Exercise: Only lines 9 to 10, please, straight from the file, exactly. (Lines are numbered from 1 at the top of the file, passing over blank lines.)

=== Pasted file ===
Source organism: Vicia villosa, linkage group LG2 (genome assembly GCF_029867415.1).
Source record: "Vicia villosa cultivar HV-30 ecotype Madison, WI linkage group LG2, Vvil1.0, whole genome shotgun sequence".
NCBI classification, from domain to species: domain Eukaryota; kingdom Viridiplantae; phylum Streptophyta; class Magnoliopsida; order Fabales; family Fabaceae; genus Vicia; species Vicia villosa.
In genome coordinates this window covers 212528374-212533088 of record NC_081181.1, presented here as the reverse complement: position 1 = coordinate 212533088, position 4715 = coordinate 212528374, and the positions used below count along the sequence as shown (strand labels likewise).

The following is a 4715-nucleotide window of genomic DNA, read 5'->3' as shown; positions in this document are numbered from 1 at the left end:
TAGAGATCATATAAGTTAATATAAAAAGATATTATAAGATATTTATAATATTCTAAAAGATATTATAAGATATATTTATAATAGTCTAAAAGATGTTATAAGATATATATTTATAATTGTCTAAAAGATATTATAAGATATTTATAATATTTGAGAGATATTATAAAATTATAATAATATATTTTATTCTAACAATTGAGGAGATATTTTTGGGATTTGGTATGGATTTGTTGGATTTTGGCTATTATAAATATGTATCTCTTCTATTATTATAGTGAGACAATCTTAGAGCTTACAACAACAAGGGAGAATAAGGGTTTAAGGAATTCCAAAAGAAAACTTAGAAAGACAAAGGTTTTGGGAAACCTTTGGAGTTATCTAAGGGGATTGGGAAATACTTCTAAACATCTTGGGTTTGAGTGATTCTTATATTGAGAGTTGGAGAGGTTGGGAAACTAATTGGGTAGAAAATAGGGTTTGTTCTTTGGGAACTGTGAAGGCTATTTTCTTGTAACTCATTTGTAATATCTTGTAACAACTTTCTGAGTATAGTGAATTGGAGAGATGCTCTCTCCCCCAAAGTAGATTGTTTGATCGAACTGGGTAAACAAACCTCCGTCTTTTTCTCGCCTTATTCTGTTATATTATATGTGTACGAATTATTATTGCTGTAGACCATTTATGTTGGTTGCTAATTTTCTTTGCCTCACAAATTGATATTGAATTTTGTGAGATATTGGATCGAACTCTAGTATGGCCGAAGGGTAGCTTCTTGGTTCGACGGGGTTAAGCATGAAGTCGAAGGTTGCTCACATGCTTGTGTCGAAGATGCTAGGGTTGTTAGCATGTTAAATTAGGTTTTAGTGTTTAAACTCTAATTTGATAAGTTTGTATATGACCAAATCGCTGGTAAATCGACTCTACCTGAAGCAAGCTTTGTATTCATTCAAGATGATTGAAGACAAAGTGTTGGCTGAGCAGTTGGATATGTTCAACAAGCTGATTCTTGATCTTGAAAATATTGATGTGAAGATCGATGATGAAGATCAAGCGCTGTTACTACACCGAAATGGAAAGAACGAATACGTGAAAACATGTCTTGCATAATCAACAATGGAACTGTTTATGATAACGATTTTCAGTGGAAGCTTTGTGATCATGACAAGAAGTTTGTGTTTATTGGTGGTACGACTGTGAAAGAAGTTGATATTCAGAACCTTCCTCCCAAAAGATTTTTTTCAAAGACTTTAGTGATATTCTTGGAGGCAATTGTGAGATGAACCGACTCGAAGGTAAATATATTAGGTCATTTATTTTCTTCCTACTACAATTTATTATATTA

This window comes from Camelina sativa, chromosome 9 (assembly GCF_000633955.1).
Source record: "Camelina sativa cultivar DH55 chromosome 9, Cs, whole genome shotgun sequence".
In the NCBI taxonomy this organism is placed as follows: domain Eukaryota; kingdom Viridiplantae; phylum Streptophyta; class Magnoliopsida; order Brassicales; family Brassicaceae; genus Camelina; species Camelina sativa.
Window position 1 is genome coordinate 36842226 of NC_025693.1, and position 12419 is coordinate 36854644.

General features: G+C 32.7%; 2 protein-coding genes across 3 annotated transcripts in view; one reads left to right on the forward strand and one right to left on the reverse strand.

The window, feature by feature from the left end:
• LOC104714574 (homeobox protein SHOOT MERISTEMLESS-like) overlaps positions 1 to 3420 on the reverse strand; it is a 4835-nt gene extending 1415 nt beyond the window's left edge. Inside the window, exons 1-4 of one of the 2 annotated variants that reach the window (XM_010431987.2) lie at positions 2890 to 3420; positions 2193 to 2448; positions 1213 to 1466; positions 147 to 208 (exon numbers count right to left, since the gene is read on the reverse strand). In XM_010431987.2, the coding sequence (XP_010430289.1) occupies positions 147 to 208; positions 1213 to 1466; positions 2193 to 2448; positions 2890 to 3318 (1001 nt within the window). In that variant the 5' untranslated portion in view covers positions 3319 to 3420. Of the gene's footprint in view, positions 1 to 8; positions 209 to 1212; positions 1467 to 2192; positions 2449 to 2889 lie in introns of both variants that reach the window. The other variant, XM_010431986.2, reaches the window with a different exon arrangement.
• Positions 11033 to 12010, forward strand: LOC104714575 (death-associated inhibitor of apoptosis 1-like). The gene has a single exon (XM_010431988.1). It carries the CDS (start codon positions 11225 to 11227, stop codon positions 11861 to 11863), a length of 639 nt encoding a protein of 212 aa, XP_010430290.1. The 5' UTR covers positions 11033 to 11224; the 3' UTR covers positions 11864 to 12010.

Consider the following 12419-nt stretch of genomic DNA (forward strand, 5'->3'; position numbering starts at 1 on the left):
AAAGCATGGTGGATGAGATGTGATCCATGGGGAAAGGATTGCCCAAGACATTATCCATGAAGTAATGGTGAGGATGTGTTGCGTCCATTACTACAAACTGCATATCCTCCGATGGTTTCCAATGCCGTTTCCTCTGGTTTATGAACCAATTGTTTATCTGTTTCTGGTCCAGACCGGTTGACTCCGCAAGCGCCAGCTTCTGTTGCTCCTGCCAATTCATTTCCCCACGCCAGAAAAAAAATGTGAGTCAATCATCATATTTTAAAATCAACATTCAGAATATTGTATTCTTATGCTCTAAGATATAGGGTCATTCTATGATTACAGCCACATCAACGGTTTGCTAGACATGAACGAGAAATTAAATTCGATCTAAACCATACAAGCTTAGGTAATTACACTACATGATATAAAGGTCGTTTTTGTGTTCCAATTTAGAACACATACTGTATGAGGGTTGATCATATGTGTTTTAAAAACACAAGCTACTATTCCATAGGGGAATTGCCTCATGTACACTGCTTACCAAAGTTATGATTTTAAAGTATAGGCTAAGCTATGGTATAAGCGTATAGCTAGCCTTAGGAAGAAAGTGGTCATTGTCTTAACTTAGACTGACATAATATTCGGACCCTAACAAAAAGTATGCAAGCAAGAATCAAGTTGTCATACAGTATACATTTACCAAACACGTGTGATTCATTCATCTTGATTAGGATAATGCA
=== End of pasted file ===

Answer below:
In the NCBI taxonomy this organism is placed as follows: domain Eukaryota; kingdom Viridiplantae; phylum Streptophyta; class Magnoliopsida; order Brassicales; family Brassicaceae; genus Camelina; species Camelina sativa.
Window position 1 is genome coordinate 36842226 of NC_025693.1, and position 12419 is coordinate 36854644.